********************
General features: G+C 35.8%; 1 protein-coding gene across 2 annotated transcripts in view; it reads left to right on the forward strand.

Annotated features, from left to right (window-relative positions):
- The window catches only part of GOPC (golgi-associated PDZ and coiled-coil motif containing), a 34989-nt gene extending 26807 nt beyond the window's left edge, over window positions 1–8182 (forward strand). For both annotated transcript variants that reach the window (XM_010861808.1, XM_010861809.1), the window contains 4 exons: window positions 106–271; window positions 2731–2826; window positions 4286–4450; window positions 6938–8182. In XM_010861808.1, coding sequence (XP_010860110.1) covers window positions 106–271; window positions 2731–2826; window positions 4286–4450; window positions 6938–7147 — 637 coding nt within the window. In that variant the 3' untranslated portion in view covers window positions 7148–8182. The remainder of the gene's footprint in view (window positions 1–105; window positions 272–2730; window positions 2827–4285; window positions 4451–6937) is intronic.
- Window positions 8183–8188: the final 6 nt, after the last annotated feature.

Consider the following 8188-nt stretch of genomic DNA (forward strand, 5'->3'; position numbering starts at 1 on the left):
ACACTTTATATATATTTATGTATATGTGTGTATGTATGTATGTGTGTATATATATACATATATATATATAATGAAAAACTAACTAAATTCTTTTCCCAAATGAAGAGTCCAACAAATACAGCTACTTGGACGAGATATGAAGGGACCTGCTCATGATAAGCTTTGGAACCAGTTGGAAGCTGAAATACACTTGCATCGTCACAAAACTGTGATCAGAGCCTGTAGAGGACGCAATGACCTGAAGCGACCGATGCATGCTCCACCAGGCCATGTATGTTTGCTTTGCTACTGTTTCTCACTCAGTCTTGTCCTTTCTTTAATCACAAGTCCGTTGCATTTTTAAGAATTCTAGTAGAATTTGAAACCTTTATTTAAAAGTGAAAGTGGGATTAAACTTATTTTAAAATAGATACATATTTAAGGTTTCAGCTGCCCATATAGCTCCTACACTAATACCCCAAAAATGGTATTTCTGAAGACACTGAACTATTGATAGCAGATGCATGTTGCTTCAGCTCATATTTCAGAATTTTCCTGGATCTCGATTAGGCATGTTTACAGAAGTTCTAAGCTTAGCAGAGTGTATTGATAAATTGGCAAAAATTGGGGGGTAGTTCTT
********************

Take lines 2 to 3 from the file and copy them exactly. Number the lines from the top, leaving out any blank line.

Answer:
Annotated features, from left to right (window-relative positions):
- The window catches only part of GOPC (golgi-associated PDZ and coiled-coil motif containing), a 34989-nt gene extending 26807 nt beyond the window's left edge, over window positions 1–8182 (forward strand). For both annotated transcript variants that reach the window (XM_010861808.1, XM_010861809.1), the window contains 4 exons: window positions 106–271; window positions 2731–2826; window positions 4286–4450; window positions 6938–8182. In XM_010861808.1, coding sequence (XP_010860110.1) covers window positions 106–271; window positions 2731–2826; window positions 4286–4450; window positions 6938–7147 — 637 coding nt within the window. In that variant the 3' untranslated portion in view covers window positions 7148–8182. The remainder of the gene's footprint in view (window positions 1–105; window positions 272–2730; window positions 2827–4285; window positions 4451–6937) is intronic.